Early Bird Gets The Worm: The Only Tip You Need To Increase Productivity

by James Clear

Ernest Hemingway woke up each morning and immediately starting writing.

He described his daily routine by saying, “When I am working on a book or a story I write every morning as soon after first light as possible.

There is no one to disturb you and it is cool or cold and you come to your work and warm as you write.”

Hemingway’s routine -- along with hundreds of other prolific authors, artists and scientists mentioned in Mason Currey’s book, "Daily Rituals: How Artists Work" — hints at the most productive strategy I have found for getting things done and making daily progress in the areas important to you.

Let’s talk about the only productivity strategy you’ll ever need, why it works and what holds us back from using it consistently:

Productivity Simplified

This productivity strategy is straightforward: Do the most important thing first each day.

It sounds simple, but no one does it.

Like Hemingway, who produced a remarkable volume of high-caliber work during his career, you can also make surprising progress each day if you simply do the most important thing first.

Why It Works

We often assume productivity means getting more things done each day. Wrong.

Productivity is getting important things done consistently. And, no matter what you are working on, there are only a few things that are truly important.

Being productive is about maintaining a steady, average speed on a few things, not maximum speed on everything.

That’s why this strategy is effective. If you do the most important thing first each day, you’ll always get something important done. I don’t know about you, but this is a big deal for me.

There are many days when I waste hours crossing off the fourth, fifth or sixth most important tasks on my to-do lists, and I never get around to doing the most important things.

As you’ll see below, there is no reason you have to apply this strategy in the morning, but I think starting your day with the most important task offers some additional benefits during other times.

First, willpower tends to be higher earlier in the day. This means you’ll be able to provide your best energy and effort to your most important tasks.

Second, from my experience, the deeper I get into the day, the more likely unexpected tasks will creep into my schedule.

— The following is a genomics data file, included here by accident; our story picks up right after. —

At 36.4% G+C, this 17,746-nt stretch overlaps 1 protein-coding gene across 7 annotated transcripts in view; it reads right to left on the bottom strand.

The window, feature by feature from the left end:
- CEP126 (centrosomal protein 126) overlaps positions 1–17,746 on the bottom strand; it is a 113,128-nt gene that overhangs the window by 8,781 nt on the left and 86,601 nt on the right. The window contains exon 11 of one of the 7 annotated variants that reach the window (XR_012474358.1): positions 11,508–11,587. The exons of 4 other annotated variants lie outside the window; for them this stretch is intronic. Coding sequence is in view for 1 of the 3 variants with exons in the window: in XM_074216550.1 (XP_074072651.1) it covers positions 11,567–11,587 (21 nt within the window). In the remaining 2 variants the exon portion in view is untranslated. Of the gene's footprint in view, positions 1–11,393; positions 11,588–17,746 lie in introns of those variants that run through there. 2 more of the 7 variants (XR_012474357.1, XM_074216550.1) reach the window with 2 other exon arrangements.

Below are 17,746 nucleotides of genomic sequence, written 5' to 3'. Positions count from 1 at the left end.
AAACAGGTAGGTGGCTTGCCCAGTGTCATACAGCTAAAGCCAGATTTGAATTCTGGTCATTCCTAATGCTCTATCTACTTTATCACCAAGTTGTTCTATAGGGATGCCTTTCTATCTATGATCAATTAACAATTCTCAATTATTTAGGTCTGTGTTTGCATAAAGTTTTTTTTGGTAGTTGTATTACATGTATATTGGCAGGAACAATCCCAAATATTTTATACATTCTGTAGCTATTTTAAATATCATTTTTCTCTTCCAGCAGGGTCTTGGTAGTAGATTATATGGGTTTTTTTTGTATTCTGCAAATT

Doing the most important thing first each day helps you to spend your time as you planned.

Finally, the human mind seems to dislike unfinished projects. They create unresolved tension and internal stress.

When we start something, we want to finish it. You are more likely to finish a task after starting it, so start the important tasks as soon as possible.

(Just another reason why getting started is more important than succeeding.)

Why We Don’t Do It

Many people spend most of their time responding to someone else’s agenda rather than their own.

I think this is partially a result of how we are raised. In school, we are given assignments and told when to take our tests.

At work, we are assigned due dates and given expectations from our superiors. At home, we have tasks or chores to perform in order to care for our partners and/or our kids.

After a few decades of this, it can become very easy to spend your day reacting to the stimuli that surround you. We learn to take action as a reaction to the expectations, orders or needs of someone else.

So, naturally, when it comes time to start our days, it doesn’t seem strange to open our email inboxes or check our phones for our latest marching orders.

The tasks others assign to us might seem urgent, but what is urgent is seldom important. The important tasks in our lives are the ones that move our hopes, our dreams, our creations and our businesses forward.

Does that mean we should ignore our responsibilities as parents, employees or citizens? Of course not. But, we all need time and space in our days to respond to our own agendas, not someone else’s.

Not A Morning Person?

Does the word "morning" make you mourn? Does the morning sun remind you of the The Eye of Sauron? Can you think of nothing worse than rays of golden sunshine streaming softly onto your pillow?

No worries, night owls. As I scanned the daily habits of hundreds of authors, artists and musicians in Daily Rituals, I noticed an important trend: There was no trend.

There is no one way to be successful. There are just as many night owls producing fabulous work as there are early birds.

But, no matter how a particular routine looked, productive artists embraced the idea of protecting a sacred time each day when they could work on their own agendas.

The phrase, “Do the most important thing first each day,” is just a simple way of saying, “Give yourself a time and space to work on what is important to you each day.”

James Clear writes at, where he shares science-based ideas for living a better life and building habits that stick. To get strategies for boosting your mental and physical performance by 10x, join his free newsletter.

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